As a species, cats prefer to stay in one place. Hard as it is for humans to accept, most cats are happier with a change of people than a change of home. Routine is a cat’s friend; disruption his foe.
And so for Ollie the cat, the past year has been a kitty nightmare. Being dragged out of the New York house every other day or so during individual showings and open houses displeased him for more than six months. Imagine if someone put you in a box several times a week and carried you off to another place for an unknown period of time. Not a day at the beach, ya know.
After the moving company drove off with all our belongings, we lived with my former husband for three weeks. Ollie has been a shy cat from day one, but he’s met “uncle Alex” many times and is only a little skitterish with him. At home or elsewhere, however, unexpected noises of any volume – soft or loud – send Ollie looking for cover, and every home has noises you’ve never heard before. Ollie did a lot of hiding at uncle Alex’s.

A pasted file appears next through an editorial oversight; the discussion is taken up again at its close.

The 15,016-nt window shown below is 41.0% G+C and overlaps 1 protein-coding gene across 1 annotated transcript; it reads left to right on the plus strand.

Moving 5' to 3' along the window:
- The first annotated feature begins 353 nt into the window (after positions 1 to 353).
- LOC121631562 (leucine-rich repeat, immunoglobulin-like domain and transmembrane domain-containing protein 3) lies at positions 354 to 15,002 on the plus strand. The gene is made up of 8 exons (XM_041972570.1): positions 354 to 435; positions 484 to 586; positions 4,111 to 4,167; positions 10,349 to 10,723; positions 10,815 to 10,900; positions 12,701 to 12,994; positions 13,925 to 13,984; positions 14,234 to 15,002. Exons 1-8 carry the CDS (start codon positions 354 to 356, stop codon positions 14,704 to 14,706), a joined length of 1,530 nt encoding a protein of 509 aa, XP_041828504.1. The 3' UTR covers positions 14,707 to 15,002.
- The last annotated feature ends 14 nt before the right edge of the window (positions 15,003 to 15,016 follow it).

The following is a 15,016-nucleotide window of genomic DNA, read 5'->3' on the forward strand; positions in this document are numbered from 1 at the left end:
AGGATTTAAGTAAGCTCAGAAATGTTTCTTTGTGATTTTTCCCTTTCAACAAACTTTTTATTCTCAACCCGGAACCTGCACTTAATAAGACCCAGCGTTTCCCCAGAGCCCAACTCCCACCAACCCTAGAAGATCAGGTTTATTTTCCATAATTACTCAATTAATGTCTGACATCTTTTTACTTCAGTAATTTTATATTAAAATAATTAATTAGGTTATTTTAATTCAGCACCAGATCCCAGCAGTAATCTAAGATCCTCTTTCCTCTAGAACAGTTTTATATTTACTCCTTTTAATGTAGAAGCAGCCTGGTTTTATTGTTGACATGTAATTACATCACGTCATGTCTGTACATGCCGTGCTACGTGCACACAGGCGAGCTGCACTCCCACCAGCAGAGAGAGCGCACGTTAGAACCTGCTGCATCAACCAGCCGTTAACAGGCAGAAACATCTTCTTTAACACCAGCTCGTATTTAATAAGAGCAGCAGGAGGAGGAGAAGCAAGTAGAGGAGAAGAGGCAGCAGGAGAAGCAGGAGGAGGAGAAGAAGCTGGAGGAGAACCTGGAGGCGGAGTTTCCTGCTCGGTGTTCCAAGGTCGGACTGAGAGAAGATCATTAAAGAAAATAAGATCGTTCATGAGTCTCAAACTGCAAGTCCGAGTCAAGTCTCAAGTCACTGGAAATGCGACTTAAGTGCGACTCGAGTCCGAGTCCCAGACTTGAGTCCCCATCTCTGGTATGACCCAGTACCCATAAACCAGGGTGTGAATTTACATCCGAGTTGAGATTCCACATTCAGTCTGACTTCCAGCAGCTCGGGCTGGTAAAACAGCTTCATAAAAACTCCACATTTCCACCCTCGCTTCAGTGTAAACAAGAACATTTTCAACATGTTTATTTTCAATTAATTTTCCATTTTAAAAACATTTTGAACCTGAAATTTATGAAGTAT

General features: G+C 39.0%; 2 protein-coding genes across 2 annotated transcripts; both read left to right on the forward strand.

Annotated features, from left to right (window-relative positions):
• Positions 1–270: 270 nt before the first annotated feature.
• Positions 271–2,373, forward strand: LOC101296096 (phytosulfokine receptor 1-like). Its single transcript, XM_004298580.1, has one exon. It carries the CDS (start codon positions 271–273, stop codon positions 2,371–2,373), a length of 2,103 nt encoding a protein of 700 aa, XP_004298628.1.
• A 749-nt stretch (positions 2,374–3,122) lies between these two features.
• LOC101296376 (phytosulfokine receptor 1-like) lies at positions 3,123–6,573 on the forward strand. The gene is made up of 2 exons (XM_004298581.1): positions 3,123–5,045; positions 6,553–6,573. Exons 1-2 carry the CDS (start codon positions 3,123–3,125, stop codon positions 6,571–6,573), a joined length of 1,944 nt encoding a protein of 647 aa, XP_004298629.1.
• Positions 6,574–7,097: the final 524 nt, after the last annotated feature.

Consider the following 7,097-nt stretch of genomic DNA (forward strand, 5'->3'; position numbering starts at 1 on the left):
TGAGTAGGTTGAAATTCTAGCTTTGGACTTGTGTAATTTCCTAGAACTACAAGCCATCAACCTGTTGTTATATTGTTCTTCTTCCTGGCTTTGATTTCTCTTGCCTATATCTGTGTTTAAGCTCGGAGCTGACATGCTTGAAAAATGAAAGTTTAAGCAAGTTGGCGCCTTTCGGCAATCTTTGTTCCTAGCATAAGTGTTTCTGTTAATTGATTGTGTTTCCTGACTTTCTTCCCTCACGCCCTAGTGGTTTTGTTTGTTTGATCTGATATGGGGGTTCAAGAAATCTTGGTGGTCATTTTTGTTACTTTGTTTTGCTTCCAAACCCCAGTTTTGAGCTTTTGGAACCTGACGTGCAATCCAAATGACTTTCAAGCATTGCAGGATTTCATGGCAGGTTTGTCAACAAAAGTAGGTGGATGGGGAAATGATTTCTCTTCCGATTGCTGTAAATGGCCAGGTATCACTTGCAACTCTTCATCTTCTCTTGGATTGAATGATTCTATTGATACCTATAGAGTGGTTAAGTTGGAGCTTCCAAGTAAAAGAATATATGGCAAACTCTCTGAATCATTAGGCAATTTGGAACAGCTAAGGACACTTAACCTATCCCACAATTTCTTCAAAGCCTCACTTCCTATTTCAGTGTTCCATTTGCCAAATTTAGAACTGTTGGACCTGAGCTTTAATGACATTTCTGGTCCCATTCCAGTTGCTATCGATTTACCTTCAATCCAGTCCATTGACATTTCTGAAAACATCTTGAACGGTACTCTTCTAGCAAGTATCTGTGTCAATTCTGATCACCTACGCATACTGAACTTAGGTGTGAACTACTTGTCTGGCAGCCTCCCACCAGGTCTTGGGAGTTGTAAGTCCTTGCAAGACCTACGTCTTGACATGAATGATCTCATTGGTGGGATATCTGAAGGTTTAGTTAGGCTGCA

When he had just about settled in, comfortable enough to play with his toys and demand some attention, one day a little orange pill sent him into a woozy, snoozy headspin all day. He wasn’t even interested in looking out the window for the six hours of the car trip.
But he recovered quickly in the hotel in Portland and in less than 24 hours behaved as though that one room was home - chasing toys and, from the window sill, supervising a roof replacement across the street. By all appearances, Ollie was as comfortable as he’d ever been on Bedford Street in New York City.
Then, three days later, he was dragged off again to another address, an apartment much larger than the hotel room and twice as big as where he lived in New York. It freaked him. Or maybe the noise of the movers in and out of the apartment all morning were that one, last straw. Ollie went on strike for the next two days.
He wouldn’t eat; he wouldn’t let me pet him; he wouldn’t play. Mostly, he hid behind stacked cartons. Lured out with treats, he immediately threw up in the library. And kept throwing up. Until yesterday – Sunday.
Now he’s almost comfortable – snoozing as I write – on the sofa near the desk after a long morning romp around the maze of boxes and “stuff”.
Best of all, (if you’re a cat) are the number of windows here (14) to watch people and birds and shadows and rain and trees blowing in the breeze. Once we’re settled and the cartons are gone Ollie, I suspect, will be happy here and I’ve promised him that I won’t stuff him in the dreaded cat carrier for an entire year.